Massachusetts’ second-in-the-nation ranking in clean technology is a tribute to the green energy policies the state has implemented and encouraged over the last several years. As environmental concerns grow along with the perils of global warming, those policies will pay greater dividends -- as long as the state doesn’t stray from that path.
You are here
SEIA is the solar energy industry’s go-to source for the latest coverage on solar power, including U.S. and international policy, research and polls, business and financing trends, and more. Our staff strives to support the media covering solar energy issues and guide our members on effective media outreach with clear statements, background materials, news and multimedia resources.
SEIA is committed to informing policymakers, the media, and the American public about the benefits of solar energy for today’s communities, our economy, and our country.
Learn more from our statements and industry news below.
Thanks for joining us. I'm Diane Rehm. America's domestic oil production is soaring. Producers of U.S. natural gas are gearing up to become exporters. While these supply upticks will boost GDP in the next few years, the promise of a low carbon future remains elusive.
Republican Gov. Pat McCrory endorsed solar energy – and the incentive policies that support solar and other renewables – in a public show of support for programs that some lawmakers in his own party have vowed to dismantle.
After a decision today by the European Commission (EC) to impose provisional duties on Chinese solar exports, John Smirnow, SEIA vice president of trade and competitiveness, issued the following statement:
The US unseated China as the most attractive country for renewable energy investment in 2012, according to Ernst & Young’s (E&Y) May 2013 “Renewable Energy Country Attractiveness Index” (RECAI), which, for the 10th year running, “ranks 40 countries on the attractiveness of their renewable energy investment and deployment opportunities based on a number of macro, energy market, and technology-specific indicators.”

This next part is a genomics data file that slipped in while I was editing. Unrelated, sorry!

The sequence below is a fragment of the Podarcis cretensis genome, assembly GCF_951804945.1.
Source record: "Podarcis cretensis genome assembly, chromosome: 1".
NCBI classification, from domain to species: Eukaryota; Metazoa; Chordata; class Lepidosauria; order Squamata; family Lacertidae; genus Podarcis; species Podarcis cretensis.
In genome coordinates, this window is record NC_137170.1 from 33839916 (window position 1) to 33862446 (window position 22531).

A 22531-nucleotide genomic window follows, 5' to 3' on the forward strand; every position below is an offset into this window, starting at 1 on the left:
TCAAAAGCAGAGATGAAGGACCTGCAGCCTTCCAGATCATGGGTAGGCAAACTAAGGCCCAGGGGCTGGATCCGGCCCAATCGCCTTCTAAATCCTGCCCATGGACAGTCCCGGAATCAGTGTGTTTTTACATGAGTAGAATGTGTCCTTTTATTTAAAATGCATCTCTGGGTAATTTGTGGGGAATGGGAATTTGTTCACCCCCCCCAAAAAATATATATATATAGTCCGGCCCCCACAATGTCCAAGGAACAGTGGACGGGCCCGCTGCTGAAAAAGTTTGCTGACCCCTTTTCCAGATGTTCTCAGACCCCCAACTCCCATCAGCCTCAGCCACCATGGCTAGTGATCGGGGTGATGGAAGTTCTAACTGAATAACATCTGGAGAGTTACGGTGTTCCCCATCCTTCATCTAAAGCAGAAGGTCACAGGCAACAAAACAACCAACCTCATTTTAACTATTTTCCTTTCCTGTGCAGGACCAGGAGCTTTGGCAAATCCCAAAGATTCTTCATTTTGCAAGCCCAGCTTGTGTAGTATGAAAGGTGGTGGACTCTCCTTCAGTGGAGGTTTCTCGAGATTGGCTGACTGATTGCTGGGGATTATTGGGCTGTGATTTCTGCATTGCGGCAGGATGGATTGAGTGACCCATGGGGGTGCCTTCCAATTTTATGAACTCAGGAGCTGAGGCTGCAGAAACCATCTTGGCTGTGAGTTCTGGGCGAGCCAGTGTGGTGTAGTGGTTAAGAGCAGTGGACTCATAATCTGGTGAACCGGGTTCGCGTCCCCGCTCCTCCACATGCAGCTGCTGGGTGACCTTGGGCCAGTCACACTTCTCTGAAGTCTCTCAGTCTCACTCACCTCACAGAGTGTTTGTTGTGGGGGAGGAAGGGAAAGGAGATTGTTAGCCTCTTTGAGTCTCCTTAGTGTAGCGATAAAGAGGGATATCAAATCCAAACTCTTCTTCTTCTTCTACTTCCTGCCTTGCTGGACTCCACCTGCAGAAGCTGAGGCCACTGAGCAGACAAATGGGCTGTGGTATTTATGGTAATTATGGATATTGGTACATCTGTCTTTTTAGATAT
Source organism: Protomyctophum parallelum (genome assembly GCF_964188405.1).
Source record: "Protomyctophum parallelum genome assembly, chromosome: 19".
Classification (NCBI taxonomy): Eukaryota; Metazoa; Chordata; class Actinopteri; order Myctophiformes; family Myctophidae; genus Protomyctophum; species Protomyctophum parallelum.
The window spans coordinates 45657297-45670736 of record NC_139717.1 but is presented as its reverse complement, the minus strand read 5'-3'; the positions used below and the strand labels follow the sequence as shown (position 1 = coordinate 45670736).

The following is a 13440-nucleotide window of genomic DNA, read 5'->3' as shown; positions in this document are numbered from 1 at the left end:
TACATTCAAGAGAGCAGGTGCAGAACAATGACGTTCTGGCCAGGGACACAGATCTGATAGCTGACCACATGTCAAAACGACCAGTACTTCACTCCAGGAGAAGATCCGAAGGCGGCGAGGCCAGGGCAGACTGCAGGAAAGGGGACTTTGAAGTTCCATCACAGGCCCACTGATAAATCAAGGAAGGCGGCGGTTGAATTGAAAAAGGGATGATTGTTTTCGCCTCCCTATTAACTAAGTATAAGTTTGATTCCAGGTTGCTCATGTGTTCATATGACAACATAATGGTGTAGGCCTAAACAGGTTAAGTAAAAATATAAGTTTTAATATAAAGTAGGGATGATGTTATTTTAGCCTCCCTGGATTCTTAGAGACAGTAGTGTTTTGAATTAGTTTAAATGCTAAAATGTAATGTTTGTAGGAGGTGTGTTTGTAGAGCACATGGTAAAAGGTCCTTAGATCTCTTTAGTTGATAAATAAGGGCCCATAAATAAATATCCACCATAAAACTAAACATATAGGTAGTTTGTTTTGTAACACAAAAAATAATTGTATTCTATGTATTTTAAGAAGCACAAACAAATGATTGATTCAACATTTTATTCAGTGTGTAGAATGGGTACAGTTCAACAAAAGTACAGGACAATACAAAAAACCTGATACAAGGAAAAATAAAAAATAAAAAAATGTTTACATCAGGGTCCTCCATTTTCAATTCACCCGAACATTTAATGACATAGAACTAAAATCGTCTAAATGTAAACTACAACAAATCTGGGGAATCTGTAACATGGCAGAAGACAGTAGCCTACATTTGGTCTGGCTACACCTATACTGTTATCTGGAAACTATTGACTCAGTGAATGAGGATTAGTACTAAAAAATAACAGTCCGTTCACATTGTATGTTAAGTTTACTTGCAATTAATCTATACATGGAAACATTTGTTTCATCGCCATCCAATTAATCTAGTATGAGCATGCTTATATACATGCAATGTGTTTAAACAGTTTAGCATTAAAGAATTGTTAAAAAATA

Renewable energy technologies such as wind and solar energy extensively use certain rare earth metals. The availability of these materials, including indium, may be affected by export restrictions for rare earth elements declared in China. The associated industries are trying to restrict usage of the necessary rare earth metals.
The 1,316 solar panels at Weslaco’s southern wastewater treatment plant gleamed in the heat last week as they were officially plugged in and the facility went from being an energy consumer to a self-supporting energy generator.
In the past two years, the price of solar panels has dropped dramatically. In Ohio, the industry is creating jobs and helping boost our economy in a big way. And the growth is just beginning.
The U.S. Solar Institute, a Fort Lauderdale school, has been chosen by the U.S. Department of Veterans Affairs to train former military service members without jobs in how to install solar-panel systems.
No energy source is more American than solar. Technologies to convert sunshine to electricity were pioneered in the U.S. half a century ago at Bell Labs, and quickly became a source of inspiration and imagination. In the last several years, solar energy has awoken from yesterday’s dream to today’s reality.